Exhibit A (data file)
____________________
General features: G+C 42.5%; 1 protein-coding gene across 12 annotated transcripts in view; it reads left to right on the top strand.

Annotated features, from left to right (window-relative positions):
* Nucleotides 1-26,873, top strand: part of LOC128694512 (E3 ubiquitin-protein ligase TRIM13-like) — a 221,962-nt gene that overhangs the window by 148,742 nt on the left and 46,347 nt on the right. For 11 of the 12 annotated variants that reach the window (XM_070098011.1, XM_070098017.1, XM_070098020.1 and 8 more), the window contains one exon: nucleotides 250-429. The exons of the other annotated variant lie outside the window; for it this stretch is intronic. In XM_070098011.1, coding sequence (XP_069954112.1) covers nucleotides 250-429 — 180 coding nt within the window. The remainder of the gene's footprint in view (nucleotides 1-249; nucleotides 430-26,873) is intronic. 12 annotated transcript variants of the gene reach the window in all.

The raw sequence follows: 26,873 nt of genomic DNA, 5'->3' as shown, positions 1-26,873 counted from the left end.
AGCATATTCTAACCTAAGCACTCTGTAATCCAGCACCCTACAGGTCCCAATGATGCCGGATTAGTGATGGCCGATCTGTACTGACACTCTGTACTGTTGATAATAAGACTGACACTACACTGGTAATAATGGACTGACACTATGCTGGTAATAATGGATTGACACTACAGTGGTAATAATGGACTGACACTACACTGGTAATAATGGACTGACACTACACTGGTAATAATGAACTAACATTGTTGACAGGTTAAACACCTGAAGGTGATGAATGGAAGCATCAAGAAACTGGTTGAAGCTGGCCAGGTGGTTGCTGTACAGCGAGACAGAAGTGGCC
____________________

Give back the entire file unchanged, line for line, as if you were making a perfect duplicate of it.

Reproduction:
General features: G+C 42.5%; 1 protein-coding gene across 12 annotated transcripts in view; it reads left to right on the top strand.

Annotated features, from left to right (window-relative positions):
* Nucleotides 1-26,873, top strand: part of LOC128694512 (E3 ubiquitin-protein ligase TRIM13-like) — a 221,962-nt gene that overhangs the window by 148,742 nt on the left and 46,347 nt on the right. For 11 of the 12 annotated variants that reach the window (XM_070098011.1, XM_070098017.1, XM_070098020.1 and 8 more), the window contains one exon: nucleotides 250-429. The exons of the other annotated variant lie outside the window; for it this stretch is intronic. In XM_070098011.1, coding sequence (XP_069954112.1) covers nucleotides 250-429 — 180 coding nt within the window. The remainder of the gene's footprint in view (nucleotides 1-249; nucleotides 430-26,873) is intronic. 12 annotated transcript variants of the gene reach the window in all.

The raw sequence follows: 26,873 nt of genomic DNA, 5'->3' as shown, positions 1-26,873 counted from the left end.
AGCATATTCTAACCTAAGCACTCTGTAATCCAGCACCCTACAGGTCCCAATGATGCCGGATTAGTGATGGCCGATCTGTACTGACACTCTGTACTGTTGATAATAAGACTGACACTACACTGGTAATAATGGACTGACACTATGCTGGTAATAATGGATTGACACTACAGTGGTAATAATGGACTGACACTACACTGGTAATAATGGACTGACACTACACTGGTAATAATGAACTAACATTGTTGACAGGTTAAACACCTGAAGGTGATGAATGGAAGCATCAAGAAACTGGTTGAAGCTGGCCAGGTGGTTGCTGTACAGCGAGACAGAAGTGGCC